We were all sitting around for the after-dinner chat—pick a Sunday—it comes up often enough, when I suggested the guys do our own trip before the pregnant women’s give birth, who, ironically, are due the same day. Steve took to the idea immediately—there were some areas of the Sierra’s he’d been meaning to explore. Kevin was a little more hesitant. He liked the idea, but between his farm in the middle of Orange freaking County, and worrying about the coming baby, it would be a last minute decision for him.

After a few weeks, Steve narrowed the locations down to two places. Since neither of us had done anything active in the last year, we didn’t want to climb 2000 feet in the space of three miles. We kept coming back to the idea of Bishop Pass, just outside Bishop, and south of Mammoth. By map, and terrain, it seemed like a nice loop that passed through a half dozen lakes, and only ascended about 1000 feet the whole loop.

Both of the women’s are due August 2. Steve and I planned to go right after Independence Day, the earliest his work schedule would allow him some time off before getting too close to delivery time. Kevin literally decided the night before.

The drive was smooth, and quick. I read a magazine in the passenger seat, perfecting the right-arm sunburn, while Steve and his dog Sierra splayed across the cramped backseat. Kevin drove, occasionally smirking and commenting on the ridiculous.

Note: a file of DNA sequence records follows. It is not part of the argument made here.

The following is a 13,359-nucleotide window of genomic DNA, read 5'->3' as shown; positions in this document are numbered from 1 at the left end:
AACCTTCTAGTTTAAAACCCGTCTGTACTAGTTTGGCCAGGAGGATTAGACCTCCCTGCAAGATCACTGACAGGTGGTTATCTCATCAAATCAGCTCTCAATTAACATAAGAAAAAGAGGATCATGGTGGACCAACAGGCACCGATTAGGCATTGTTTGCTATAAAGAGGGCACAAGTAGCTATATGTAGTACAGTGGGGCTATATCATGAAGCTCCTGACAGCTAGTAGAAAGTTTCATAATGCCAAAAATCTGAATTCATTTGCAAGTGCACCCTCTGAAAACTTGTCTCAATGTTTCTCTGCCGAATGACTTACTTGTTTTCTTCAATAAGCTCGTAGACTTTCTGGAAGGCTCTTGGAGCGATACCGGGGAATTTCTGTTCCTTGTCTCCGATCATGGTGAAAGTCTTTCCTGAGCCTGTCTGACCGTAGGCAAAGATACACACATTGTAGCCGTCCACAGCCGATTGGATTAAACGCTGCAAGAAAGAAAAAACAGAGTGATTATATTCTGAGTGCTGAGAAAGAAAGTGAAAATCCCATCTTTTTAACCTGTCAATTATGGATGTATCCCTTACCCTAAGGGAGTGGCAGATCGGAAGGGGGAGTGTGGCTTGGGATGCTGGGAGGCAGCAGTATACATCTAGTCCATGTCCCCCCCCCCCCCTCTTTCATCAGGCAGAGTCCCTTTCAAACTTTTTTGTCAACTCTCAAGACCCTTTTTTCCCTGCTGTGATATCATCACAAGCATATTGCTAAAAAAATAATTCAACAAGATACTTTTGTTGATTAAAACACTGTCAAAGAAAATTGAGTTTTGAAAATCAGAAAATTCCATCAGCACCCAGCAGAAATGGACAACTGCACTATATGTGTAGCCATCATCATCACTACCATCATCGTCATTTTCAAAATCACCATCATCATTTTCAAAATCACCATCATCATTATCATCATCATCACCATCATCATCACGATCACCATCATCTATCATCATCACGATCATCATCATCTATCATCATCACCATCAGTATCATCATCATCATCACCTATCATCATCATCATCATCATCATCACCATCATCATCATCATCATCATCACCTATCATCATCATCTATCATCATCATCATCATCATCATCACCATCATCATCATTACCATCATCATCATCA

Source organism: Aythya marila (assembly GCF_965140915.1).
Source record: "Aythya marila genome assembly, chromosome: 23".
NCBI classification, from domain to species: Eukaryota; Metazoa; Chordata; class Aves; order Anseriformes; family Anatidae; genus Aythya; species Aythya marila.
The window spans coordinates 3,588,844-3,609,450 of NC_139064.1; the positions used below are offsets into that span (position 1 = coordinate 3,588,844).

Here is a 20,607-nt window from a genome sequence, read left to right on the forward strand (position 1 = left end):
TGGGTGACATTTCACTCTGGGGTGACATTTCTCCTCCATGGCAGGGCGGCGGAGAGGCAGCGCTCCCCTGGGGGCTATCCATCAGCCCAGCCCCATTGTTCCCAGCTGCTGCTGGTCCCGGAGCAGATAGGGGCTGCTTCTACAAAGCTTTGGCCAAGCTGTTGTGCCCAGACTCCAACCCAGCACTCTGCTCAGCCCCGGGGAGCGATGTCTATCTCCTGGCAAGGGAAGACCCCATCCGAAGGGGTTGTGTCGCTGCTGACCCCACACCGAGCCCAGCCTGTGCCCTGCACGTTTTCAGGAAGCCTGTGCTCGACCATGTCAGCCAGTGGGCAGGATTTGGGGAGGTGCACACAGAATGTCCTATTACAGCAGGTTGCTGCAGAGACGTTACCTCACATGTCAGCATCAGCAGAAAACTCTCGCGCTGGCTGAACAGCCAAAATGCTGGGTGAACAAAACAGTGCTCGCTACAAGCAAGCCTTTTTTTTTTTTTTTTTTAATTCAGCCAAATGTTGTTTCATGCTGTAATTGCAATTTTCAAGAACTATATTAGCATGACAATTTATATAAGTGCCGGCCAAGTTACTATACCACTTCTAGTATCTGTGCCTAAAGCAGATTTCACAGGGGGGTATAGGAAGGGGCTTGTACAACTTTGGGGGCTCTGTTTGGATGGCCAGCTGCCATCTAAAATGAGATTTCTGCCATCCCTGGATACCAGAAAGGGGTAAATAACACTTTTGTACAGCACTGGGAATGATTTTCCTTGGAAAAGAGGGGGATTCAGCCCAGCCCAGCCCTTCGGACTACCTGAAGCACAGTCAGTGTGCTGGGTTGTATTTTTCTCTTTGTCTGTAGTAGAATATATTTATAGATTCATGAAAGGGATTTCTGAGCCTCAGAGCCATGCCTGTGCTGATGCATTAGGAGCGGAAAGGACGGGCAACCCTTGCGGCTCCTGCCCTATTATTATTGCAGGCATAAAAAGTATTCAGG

We had lunch in Lone Pine, stopping at some Ma and Pa CafĂ© joint on the 395 run by a few women who knew the names of the locals that probably had reserved seats. Looking around, it seemed the place was trying not hard enough to be antiquish. There were old signs on the walls, as well as a telephone with a dial and a mounted speakerphone. The previous area code, no doubt where the phone was last purchased from, was an OC’ish 714. The restroom was scribbled with links to infowars.com, and then with irate commentators on the ridiculosity of those advocating the war on your mind. The “freedom fries” were freshly skinned potatoes, and that’s about all you need to know.

It was ninety-six degrees in Bishop. Before leaving, I scoured the web for some information on Bishop Pass, and had found some hiking chat website that was very recent. So recent, in fact, that the poster had just passed through the pass only two weeks prior. His photos didn’t look so good—snow on the ground, dark skies, scary words. That wasn’t the easy-going backpacking trip I had imagined, but nonetheless, could make for some dramatic photo opportunities…

We drove to around ten-thousand feet, and parked just above the wooden dam at South Lake. The lake was deep and blue the way children color water with Crayola. The glaciers were set deep into the shadowy crevices of the towering, angular, behemoth peaks of the Bishop Pass. They were small, but numerous, and as white as the dress your de-flowered sister wanted for her wedding in the family church. Yeah, there was something beautiful about them at the surface from a distance, but also a forewarning about the mysterious and awesome power that could potentially be unleashed, even in the middle of the summer.

In the parking lot, we popped the tailgate, pulled out our bags, and began the reshuffle. This joker slipped off his flip-flops and busted out the ol’ tan Altama’s with matching green socks. Okay, I confess: while Steve and Kevin had all the nice gear, I wore my old DCU top—it’s light, breathes well in heat, unlike your mom, and it has a screaming chicken combat patch and Air Assault badge. That counts for something, right?